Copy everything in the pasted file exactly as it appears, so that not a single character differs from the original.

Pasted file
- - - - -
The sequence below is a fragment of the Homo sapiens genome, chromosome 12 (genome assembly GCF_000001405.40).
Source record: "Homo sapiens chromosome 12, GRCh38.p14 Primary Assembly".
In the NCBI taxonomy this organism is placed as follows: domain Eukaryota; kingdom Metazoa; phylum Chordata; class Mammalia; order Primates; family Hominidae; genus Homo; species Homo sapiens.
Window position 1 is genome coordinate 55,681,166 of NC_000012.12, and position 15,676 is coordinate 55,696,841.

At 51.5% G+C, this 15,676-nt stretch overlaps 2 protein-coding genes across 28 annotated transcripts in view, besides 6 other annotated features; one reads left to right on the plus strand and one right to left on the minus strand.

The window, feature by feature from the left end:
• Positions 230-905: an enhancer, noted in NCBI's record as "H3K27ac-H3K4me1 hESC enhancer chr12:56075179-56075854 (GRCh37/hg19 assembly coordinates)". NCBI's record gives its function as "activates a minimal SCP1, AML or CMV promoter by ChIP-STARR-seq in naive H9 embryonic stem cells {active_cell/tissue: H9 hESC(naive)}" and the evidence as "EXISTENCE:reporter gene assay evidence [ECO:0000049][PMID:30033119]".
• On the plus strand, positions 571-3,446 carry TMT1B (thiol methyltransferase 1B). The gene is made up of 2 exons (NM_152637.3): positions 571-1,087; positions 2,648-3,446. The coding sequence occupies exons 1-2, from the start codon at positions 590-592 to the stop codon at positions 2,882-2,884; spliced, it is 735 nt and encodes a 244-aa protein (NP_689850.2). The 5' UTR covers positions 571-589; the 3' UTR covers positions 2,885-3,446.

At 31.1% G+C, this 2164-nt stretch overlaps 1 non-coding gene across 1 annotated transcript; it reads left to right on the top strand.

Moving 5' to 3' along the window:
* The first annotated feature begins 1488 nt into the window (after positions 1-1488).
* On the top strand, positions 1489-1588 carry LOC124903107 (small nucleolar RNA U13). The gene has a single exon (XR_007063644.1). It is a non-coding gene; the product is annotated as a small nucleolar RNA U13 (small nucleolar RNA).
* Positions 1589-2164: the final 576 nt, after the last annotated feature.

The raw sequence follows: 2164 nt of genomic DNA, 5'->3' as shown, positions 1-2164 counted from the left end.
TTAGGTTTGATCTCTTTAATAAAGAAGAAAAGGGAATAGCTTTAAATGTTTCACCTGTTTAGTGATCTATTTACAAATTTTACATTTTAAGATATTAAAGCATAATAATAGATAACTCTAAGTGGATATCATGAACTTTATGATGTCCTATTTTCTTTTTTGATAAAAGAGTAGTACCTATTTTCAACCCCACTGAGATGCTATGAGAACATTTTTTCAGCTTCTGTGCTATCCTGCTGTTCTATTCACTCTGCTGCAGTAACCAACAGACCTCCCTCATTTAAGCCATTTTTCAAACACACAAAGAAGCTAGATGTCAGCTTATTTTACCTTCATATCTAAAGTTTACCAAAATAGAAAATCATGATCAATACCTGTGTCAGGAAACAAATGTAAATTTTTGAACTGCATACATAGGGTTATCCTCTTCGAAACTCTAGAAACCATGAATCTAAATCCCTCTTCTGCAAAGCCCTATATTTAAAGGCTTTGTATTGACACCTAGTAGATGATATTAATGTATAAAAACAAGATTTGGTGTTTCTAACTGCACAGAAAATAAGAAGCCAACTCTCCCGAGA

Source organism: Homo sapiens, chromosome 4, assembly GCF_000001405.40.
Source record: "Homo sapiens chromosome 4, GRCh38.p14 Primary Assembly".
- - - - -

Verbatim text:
The sequence below is a fragment of the Homo sapiens genome, chromosome 12 (genome assembly GCF_000001405.40).
Source record: "Homo sapiens chromosome 12, GRCh38.p14 Primary Assembly".
In the NCBI taxonomy this organism is placed as follows: domain Eukaryota; kingdom Metazoa; phylum Chordata; class Mammalia; order Primates; family Hominidae; genus Homo; species Homo sapiens.
Window position 1 is genome coordinate 55,681,166 of NC_000012.12, and position 15,676 is coordinate 55,696,841.

At 51.5% G+C, this 15,676-nt stretch overlaps 2 protein-coding genes across 28 annotated transcripts in view, besides 6 other annotated features; one reads left to right on the plus strand and one right to left on the minus strand.

The window, feature by feature from the left end:
• Positions 230-905: an enhancer, noted in NCBI's record as "H3K27ac-H3K4me1 hESC enhancer chr12:56075179-56075854 (GRCh37/hg19 assembly coordinates)". NCBI's record gives its function as "activates a minimal SCP1, AML or CMV promoter by ChIP-STARR-seq in naive H9 embryonic stem cells {active_cell/tissue: H9 hESC(naive)}" and the evidence as "EXISTENCE:reporter gene assay evidence [ECO:0000049][PMID:30033119]".
• On the plus strand, positions 571-3,446 carry TMT1B (thiol methyltransferase 1B). The gene is made up of 2 exons (NM_152637.3): positions 571-1,087; positions 2,648-3,446. The coding sequence occupies exons 1-2, from the start codon at positions 590-592 to the stop codon at positions 2,882-2,884; spliced, it is 735 nt and encodes a 244-aa protein (NP_689850.2). The 5' UTR covers positions 571-589; the 3' UTR covers positions 2,885-3,446.

At 31.1% G+C, this 2164-nt stretch overlaps 1 non-coding gene across 1 annotated transcript; it reads left to right on the top strand.

Moving 5' to 3' along the window:
* The first annotated feature begins 1488 nt into the window (after positions 1-1488).
* On the top strand, positions 1489-1588 carry LOC124903107 (small nucleolar RNA U13). The gene has a single exon (XR_007063644.1). It is a non-coding gene; the product is annotated as a small nucleolar RNA U13 (small nucleolar RNA).
* Positions 1589-2164: the final 576 nt, after the last annotated feature.

The raw sequence follows: 2164 nt of genomic DNA, 5'->3' as shown, positions 1-2164 counted from the left end.
TTAGGTTTGATCTCTTTAATAAAGAAGAAAAGGGAATAGCTTTAAATGTTTCACCTGTTTAGTGATCTATTTACAAATTTTACATTTTAAGATATTAAAGCATAATAATAGATAACTCTAAGTGGATATCATGAACTTTATGATGTCCTATTTTCTTTTTTGATAAAAGAGTAGTACCTATTTTCAACCCCACTGAGATGCTATGAGAACATTTTTTCAGCTTCTGTGCTATCCTGCTGTTCTATTCACTCTGCTGCAGTAACCAACAGACCTCCCTCATTTAAGCCATTTTTCAAACACACAAAGAAGCTAGATGTCAGCTTATTTTACCTTCATATCTAAAGTTTACCAAAATAGAAAATCATGATCAATACCTGTGTCAGGAAACAAATGTAAATTTTTGAACTGCATACATAGGGTTATCCTCTTCGAAACTCTAGAAACCATGAATCTAAATCCCTCTTCTGCAAAGCCCTATATTTAAAGGCTTTGTATTGACACCTAGTAGATGATATTAATGTATAAAAACAAGATTTGGTGTTTCTAACTGCACAGAAAATAAGAAGCCAACTCTCCCGAGA

Source organism: Homo sapiens, chromosome 4, assembly GCF_000001405.40.
Source record: "Homo sapiens chromosome 4, GRCh38.p14 Primary Assembly".